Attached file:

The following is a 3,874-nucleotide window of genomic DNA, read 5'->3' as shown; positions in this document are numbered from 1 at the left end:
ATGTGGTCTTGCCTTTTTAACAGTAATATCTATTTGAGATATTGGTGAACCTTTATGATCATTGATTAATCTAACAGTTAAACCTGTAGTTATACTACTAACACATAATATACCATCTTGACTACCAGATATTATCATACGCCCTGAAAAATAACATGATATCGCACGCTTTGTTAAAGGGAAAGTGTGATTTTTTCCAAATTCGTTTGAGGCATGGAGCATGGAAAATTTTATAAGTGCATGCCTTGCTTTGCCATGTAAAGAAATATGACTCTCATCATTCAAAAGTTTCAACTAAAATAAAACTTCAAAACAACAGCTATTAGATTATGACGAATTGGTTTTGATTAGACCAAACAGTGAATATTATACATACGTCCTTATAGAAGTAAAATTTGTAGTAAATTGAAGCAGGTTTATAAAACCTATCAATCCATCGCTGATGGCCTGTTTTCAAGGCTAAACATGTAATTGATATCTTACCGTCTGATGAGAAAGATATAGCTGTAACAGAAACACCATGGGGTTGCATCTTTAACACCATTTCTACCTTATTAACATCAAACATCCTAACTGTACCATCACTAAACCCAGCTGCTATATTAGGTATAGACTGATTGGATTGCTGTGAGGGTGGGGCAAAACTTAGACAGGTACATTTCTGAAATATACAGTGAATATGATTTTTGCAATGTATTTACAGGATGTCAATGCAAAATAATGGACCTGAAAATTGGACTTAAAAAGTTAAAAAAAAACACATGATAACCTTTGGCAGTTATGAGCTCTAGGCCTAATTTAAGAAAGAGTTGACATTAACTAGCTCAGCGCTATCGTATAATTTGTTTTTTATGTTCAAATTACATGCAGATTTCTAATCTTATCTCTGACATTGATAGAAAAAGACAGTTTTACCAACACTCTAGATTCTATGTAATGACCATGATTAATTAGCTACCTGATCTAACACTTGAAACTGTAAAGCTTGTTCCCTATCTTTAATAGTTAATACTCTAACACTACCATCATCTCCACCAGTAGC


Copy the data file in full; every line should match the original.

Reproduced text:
The following is a 3,874-nucleotide window of genomic DNA, read 5'->3' as shown; positions in this document are numbered from 1 at the left end:
ATGTGGTCTTGCCTTTTTAACAGTAATATCTATTTGAGATATTGGTGAACCTTTATGATCATTGATTAATCTAACAGTTAAACCTGTAGTTATACTACTAACACATAATATACCATCTTGACTACCAGATATTATCATACGCCCTGAAAAATAACATGATATCGCACGCTTTGTTAAAGGGAAAGTGTGATTTTTTCCAAATTCGTTTGAGGCATGGAGCATGGAAAATTTTATAAGTGCATGCCTTGCTTTGCCATGTAAAGAAATATGACTCTCATCATTCAAAAGTTTCAACTAAAATAAAACTTCAAAACAACAGCTATTAGATTATGACGAATTGGTTTTGATTAGACCAAACAGTGAATATTATACATACGTCCTTATAGAAGTAAAATTTGTAGTAAATTGAAGCAGGTTTATAAAACCTATCAATCCATCGCTGATGGCCTGTTTTCAAGGCTAAACATGTAATTGATATCTTACCGTCTGATGAGAAAGATATAGCTGTAACAGAAACACCATGGGGTTGCATCTTTAACACCATTTCTACCTTATTAACATCAAACATCCTAACTGTACCATCACTAAACCCAGCTGCTATATTAGGTATAGACTGATTGGATTGCTGTGAGGGTGGGGCAAAACTTAGACAGGTACATTTCTGAAATATACAGTGAATATGATTTTTGCAATGTATTTACAGGATGTCAATGCAAAATAATGGACCTGAAAATTGGACTTAAAAAGTTAAAAAAAAACACATGATAACCTTTGGCAGTTATGAGCTCTAGGCCTAATTTAAGAAAGAGTTGACATTAACTAGCTCAGCGCTATCGTATAATTTGTTTTTTATGTTCAAATTACATGCAGATTTCTAATCTTATCTCTGACATTGATAGAAAAAGACAGTTTTACCAACACTCTAGATTCTATGTAATGACCATGATTAATTAGCTACCTGATCTAACACTTGAAACTGTAAAGCTTGTTCCCTATCTTTAATAGTTAATACTCTAACACTACCATCATCTCCACCAGTAGC